In this series of papers we shall be investigating all manner of absurdities that have been accepted by believers who seem more disposed to accept words, sentences, and traditions, quite apart from using their own critical faculties, and certainly without due regard to logic. We have found very few writers with the courage to undermine such absurdities, but would mention with pleasure the names of C.S.Lewis, George MacDonald, Francis Schaeffer, and Kathryn Lindskoog in this respect.
Our present investigation focuses on that well-known verse in Isaiah 53, where the Suffering Servant of Jehovah is depicted. Because the Authorised Version speaks about God “having pleasure” in bruising His Son, this idea has been perpetuated through the centuries. Before making any further comment, let’s have a look at a number of Bible Versions, to see how translators have handled the Hebrew Text.
10 Yet it pleased the LORD to bruise him; he hath put him to grief: when thou shalt make his soul an offering for sin, he shall see his seed, he shall prolong his days, and the pleasure of the LORD shall prosper in his hand. (Authorised Version)
10 Yet it was the will of the LORD to bruise him; he has put him to grief; [margin, made him sick] when he makes himself an offering for sin, he shall see his offspring, he shall prolong his days; the will of the LORD shall prosper in his hand; (Revised Standard Version)
10 And Jehovah hath delighted to bruise him, He hath made him sick, If his soul doth make an offering for guilt, He seeth seed–he prolongeth days, And the pleasure of Jehovah in his hand doth prosper. (Young’s Literal Translation)
10 Yet it pleased Jehovah to bruise him; he hath subjected him to suffering. When thou shalt make his soul an offering for sin, he shall see a seed, he shall prolong his days, and the pleasure of Jehovah shall prosper in his hand. (J.N.Derby)
10 Yet it pleased the LORD to bruise Him; He has put Him to grief. When You make His soul an offering for sin, He shall see His seed, He shall prolong His days, And the pleasure of the LORD shall prosper in His hand. (New King James Version)
10 Yet Yahweh purposed to bruise him; He laid on him sickness; If his soul become an offering for guilt, He shall see a seed, He shall prolong his days, and the purpose of Yahweh in his hand shall prosper. (Rotherham’s Emphasised Bible)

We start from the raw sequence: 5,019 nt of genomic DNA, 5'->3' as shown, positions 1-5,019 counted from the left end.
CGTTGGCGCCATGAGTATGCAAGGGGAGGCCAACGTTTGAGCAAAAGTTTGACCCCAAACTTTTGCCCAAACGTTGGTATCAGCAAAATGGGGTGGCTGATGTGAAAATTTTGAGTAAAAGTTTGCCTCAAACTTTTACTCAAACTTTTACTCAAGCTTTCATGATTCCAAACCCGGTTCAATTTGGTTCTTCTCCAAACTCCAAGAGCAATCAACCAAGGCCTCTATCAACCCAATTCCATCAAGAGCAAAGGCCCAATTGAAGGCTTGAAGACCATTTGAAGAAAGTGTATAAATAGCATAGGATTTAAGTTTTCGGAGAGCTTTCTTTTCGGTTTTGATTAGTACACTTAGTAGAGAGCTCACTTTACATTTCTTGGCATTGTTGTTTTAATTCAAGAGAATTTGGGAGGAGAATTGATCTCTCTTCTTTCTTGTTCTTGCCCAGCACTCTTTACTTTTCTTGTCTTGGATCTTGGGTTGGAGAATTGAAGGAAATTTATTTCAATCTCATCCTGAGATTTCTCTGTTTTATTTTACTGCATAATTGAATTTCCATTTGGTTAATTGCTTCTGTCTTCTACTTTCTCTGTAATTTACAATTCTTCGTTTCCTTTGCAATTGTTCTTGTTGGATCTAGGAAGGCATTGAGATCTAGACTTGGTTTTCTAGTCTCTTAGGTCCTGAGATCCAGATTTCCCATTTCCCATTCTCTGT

10 Yet the Lord took thought for his tortured servant and healed him who had made himself a sacrifice for sin; so shall he enjoy long life and see his children’s children, and in his hand the Lord’s cause shall prosper. (New English Bible)
10 But the Eternal chose to vindicate his servant, rescuing his servant from anguish; he let him prosper to the full, in a posterity with life prolonged. (Moffatt)
10 Yet it was the Lord’s good plan to bruise him and fill him with grief, but when his soul has been made an offering for sin, then he shall have a multitude of children, many heirs. He shall live again [margin – he shall prolong his days] and God’s programme shall prosper in his hands. (Living Bible)
10 But the Lord was pleased to crush Him, putting Him to grief; if He would render Himself as a guilt offering, He will see His offspring, He will prolong His days, and the good pleasure of the Lord will prosper in His hand. (New American Standard Bible)
10 The Lord says, “It was my will that he should suffer, his death was a sacrifice to bring forgiveness, and so he will see his descendants; he will live a long life, and through him my purpose shall succeed.” (Good News Bible)
It was not considered burdensome to quote from so many Bibles, simply because of the huge variety of expression in translation. It is obvious that some translators have been troubled by the apparent assertion that God the Father could “take pleasure” in watching the agony of His beloved Son being crucified. Hence they have changed the word “pleasure” to “will” or “purpose”.
Were they justified? What is the Hebrew word? It is CHAPHETZ, and the basic meaning obtained from the Lexicons is “to bend, to incline, to will, to desire, to delight in, have pleasure in.” My Hebrew Concordance shows that in a good many places the idea of “delight” or “have pleasure” is quite correct, but is derived from the basic meaning of “to bend, to incline.” Therefore it is a matter of exegesis to decide which of these meanings is most appropriate to each context.
To assign the meaning of “delight” or “pleasure” in this verse in Isaiah 53 is to our mind grotesque. What earthly father could take pleasure in watching his only son being tortured to death? Would it not cause him the utmost grief to stand by, impotent to rescue him from the hands of wicked men? Only the most perverted of fathers could find pleasure in such an event. Why therefore did so many translators slavishly use the word “pleasure” in this verse, when it would have been quite proper to use the word “will” or “purpose” instead?
The trouble is that Bible translators have had before them tasks of monumental proportions, and to ask them to get everything correct is beyond the capability of committees of human scholars, and therefore we must not rub their noses in the dust over every mistaken emphasis found in their works. We therefore cast off any critical spirit, and ask our readers to consider the matter in hand objectively.